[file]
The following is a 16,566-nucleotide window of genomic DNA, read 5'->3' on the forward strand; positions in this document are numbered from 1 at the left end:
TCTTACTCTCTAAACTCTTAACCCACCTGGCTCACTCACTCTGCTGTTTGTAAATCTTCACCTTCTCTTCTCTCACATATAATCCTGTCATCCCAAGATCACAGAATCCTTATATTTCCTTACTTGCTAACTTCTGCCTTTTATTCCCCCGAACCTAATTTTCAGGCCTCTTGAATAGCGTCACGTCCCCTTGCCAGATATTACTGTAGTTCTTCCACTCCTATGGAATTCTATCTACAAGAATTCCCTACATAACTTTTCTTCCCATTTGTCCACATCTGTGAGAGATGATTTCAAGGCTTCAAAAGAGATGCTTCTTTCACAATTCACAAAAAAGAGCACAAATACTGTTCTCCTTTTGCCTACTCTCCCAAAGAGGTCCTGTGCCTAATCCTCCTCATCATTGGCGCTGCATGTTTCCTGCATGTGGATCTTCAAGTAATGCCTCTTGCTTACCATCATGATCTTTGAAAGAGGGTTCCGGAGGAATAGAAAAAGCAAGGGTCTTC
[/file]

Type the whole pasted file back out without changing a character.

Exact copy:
The following is a 16,566-nucleotide window of genomic DNA, read 5'->3' on the forward strand; positions in this document are numbered from 1 at the left end:
TCTTACTCTCTAAACTCTTAACCCACCTGGCTCACTCACTCTGCTGTTTGTAAATCTTCACCTTCTCTTCTCTCACATATAATCCTGTCATCCCAAGATCACAGAATCCTTATATTTCCTTACTTGCTAACTTCTGCCTTTTATTCCCCCGAACCTAATTTTCAGGCCTCTTGAATAGCGTCACGTCCCCTTGCCAGATATTACTGTAGTTCTTCCACTCCTATGGAATTCTATCTACAAGAATTCCCTACATAACTTTTCTTCCCATTTGTCCACATCTGTGAGAGATGATTTCAAGGCTTCAAAAGAGATGCTTCTTTCACAATTCACAAAAAAGAGCACAAATACTGTTCTCCTTTTGCCTACTCTCCCAAAGAGGTCCTGTGCCTAATCCTCCTCATCATTGGCGCTGCATGTTTCCTGCATGTGGATCTTCAAGTAATGCCTCTTGCTTACCATCATGATCTTTGAAAGAGGGTTCCGGAGGAATAGAAAAAGCAAGGGTCTTC